Friday, October 31, 2014

Guernsey SWCD Annual Meeting

 On Wednesday, October 29th the Guernsey Soil and Water Conservation District held its 72nd annual meeting banquet and election.  The meeting was held at Mr Lee’s Restaurant .  John Enos and Ken Ford were re-elected to the board, and will serve a three-year term beginning January 2014 on the board which provides direction, oversight, and fiscal accountability to the Soil and Water Conservation District.  Board members serve on a volunteer basis.  Current board members include Bill Bertram, Ken Ford, John Enos, Myron Dellinger and Steve Douglass.

During the annual meeting, the Conservationist of the Year award was presented to Ed Bay.  The Guernsey SWCD partners with Farm Credit, and USDA-NRCS to recognize co-operators who have shown a commitment to conservation of natural resources.  Mr. Bay was presented with a sign, provided by Farm Credit Services.    

The Bay family has a long history of conservation, beginning with Ed’s father, David, who served on the SWCD board for 27 years, from 1958 to 1984. In 1985, Dave Bay won the Goodyear Award, the forerunner of the current Conservationist of the Year award.  Working with the SWCD, the Bays had installed a pond to supply water to the barn for livestock, build an animal waste storage facility, and developed springs for livestock water sources. The Bays were the first in the area to use no till to plant corn. 

Following in his father’s footsteps, Ed has done a great deal to assist in the district’s work; hosting soil judging contests for regional FFA classes twice in the past 10 years, demonstrating non-lethal wildlife damage control by using propane cannons to protect his crops, and offering his alfalfa fields to test the effectiveness of different types of repellants to deter deer from damaging his hayfields by over browsing.  Most recently, he has been involved in our cover crop program, and was instrumental this year in encouraging 2 more new landowners to plant cover crops to protect and enrich the soils in their crop fields.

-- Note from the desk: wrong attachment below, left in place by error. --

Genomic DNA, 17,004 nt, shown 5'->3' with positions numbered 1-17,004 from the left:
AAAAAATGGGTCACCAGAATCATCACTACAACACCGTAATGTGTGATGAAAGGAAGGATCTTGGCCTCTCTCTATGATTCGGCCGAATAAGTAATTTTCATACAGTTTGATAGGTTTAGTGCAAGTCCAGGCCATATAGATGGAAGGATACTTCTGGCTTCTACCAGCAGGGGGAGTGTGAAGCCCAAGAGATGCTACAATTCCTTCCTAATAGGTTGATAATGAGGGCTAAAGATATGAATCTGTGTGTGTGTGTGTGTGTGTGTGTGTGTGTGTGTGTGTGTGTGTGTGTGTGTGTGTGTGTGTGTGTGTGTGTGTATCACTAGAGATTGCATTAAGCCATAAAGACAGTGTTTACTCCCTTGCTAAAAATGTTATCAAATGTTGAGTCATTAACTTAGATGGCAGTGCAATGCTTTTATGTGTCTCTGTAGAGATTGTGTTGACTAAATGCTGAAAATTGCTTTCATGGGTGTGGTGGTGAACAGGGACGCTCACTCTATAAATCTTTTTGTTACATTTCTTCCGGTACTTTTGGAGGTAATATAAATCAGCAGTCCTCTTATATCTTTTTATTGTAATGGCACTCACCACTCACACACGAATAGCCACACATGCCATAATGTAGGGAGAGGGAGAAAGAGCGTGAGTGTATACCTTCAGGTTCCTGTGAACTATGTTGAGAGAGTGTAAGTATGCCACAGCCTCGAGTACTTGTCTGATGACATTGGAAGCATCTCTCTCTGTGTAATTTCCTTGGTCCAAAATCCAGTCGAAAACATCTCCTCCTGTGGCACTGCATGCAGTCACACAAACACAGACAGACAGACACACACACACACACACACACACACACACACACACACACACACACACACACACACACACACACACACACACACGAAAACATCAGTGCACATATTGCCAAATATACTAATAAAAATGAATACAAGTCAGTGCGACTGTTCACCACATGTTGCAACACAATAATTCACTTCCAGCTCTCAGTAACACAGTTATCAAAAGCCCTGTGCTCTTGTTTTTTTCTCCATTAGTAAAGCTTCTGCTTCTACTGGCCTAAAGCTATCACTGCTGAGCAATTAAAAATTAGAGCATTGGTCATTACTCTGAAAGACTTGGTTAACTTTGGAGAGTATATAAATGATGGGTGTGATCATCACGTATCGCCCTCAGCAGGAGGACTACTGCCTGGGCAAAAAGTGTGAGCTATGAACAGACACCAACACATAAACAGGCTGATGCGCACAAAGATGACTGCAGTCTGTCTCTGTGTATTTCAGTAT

The Guernsey Soil and Water Conservation District is a political sub-division of the State of Ohio and covers the entire county.  Soil and water conservation districts were first formed in the 1940's when concerns of soil erosion and the loss of our most productive soils became apparent after the Great Dust Bowl.  Local citizens gathered together to form the conservation districts to educate and provide assistance to landowners in order to reduce soil erosion to tolerable limits.  Conservation Practices such as contour strips, no-till crops, and grassed waterways have had a great impact on reducing soil erosion.